But the opportunity doesn’t just end with marketing. Companies around the globe are also realizing mobile computing can change business in fundamental ways.

Enterprise Mobility: A Top Strategic Priority

In our recent CIO study of more than 3,000 CIOs, IBM discovered that 75 percent of respondents asserted that mobility is a top priority in their business strategy.

But, there are significant challenges.  New platforms and operating systems are emerging all the time, security and privacy are critical issues of concern to business leaders, and there’s a need to maximize development investments for the mobile platform.

IBM has been communicating more aggressively about this opportunity, and our own Bob Sutor has been a critical thought leader for IBM in this space.

As some of you may remember, Scott Laningham and I interviewed Bob recently about IBM’s mobile strategy at the Impact 2012 event back in May.  You can find that interview below:

Bob’s blog is a must read for you mobile adherents, and you may also be interested in a specific post in which Bob articulated IBM’s mobile strategy.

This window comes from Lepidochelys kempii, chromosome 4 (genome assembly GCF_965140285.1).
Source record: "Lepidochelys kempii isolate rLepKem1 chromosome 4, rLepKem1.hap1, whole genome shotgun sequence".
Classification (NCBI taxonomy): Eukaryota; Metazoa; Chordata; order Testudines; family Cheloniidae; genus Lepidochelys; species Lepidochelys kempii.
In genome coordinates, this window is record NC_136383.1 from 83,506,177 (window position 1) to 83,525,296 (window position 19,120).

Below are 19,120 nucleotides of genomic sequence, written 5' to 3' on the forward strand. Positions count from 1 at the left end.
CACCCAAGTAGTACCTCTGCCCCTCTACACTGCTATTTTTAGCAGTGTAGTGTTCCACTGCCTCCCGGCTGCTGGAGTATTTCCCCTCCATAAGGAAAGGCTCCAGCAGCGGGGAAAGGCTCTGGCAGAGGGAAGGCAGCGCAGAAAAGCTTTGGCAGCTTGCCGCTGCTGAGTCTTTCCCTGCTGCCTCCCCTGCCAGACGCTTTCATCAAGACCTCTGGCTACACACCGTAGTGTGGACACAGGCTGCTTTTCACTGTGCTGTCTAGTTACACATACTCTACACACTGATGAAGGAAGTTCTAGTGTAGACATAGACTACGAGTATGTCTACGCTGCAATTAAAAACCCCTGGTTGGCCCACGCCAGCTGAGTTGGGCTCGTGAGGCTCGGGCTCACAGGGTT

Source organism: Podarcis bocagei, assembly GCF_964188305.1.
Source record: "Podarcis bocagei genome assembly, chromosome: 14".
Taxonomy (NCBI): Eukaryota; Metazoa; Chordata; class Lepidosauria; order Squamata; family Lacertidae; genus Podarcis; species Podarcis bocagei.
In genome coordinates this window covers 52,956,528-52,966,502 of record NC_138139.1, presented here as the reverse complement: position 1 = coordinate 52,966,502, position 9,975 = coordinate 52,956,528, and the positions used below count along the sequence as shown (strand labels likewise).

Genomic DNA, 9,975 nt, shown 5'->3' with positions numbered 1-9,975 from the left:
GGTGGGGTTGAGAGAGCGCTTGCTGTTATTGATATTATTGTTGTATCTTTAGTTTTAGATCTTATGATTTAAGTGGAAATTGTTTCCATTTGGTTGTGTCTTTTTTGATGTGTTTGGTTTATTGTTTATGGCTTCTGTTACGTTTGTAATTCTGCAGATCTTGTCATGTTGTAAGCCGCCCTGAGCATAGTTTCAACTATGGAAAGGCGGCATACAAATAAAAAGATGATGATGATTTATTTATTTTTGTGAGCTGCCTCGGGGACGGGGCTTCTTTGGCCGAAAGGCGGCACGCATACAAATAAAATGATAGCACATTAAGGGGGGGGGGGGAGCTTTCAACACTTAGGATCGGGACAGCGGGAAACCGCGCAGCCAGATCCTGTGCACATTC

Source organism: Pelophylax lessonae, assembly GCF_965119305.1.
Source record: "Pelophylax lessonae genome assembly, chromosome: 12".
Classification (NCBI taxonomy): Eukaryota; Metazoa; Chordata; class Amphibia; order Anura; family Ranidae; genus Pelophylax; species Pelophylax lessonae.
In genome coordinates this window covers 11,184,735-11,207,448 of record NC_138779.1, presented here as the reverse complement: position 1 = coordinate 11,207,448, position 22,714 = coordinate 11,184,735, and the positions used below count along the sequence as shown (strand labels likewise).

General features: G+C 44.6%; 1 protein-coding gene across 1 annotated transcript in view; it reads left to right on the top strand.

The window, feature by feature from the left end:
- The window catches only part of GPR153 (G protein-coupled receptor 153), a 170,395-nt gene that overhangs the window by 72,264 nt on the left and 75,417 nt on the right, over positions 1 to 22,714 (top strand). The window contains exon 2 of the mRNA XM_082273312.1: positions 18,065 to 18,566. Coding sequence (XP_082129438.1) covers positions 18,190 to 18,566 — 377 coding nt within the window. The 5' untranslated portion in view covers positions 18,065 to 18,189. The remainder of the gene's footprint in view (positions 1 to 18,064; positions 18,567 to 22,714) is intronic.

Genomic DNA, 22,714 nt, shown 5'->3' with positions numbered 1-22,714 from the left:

Continuing IBM’s mobile drumbeat, we most recently partnered with eWeek to produce a short slide show that articulates some best practices in mobile deployment that Bob and his team developed, best practices based on extensive experience with real (and recent) customer engagements.

I’ll hit the wave tops for you below, but to read all the details, you’ll need to visit the full slideshow over at eWeek.

  1. Don’t Compromise on User Experience. Good apps are engaging. They are designed for performance and customized to deliver the functionality your users need in a simple and easy-to-use manner.
  2. Support Different Development Approaches. Mobile apps are no longer an experiment. Companies are quickly realizing their value to different lines of business, both as productivity tools for employees and engagement channels facing customers.  Choosing a development approach for these apps entails many parameters such as budget, project timeframe, target audience and application functionality.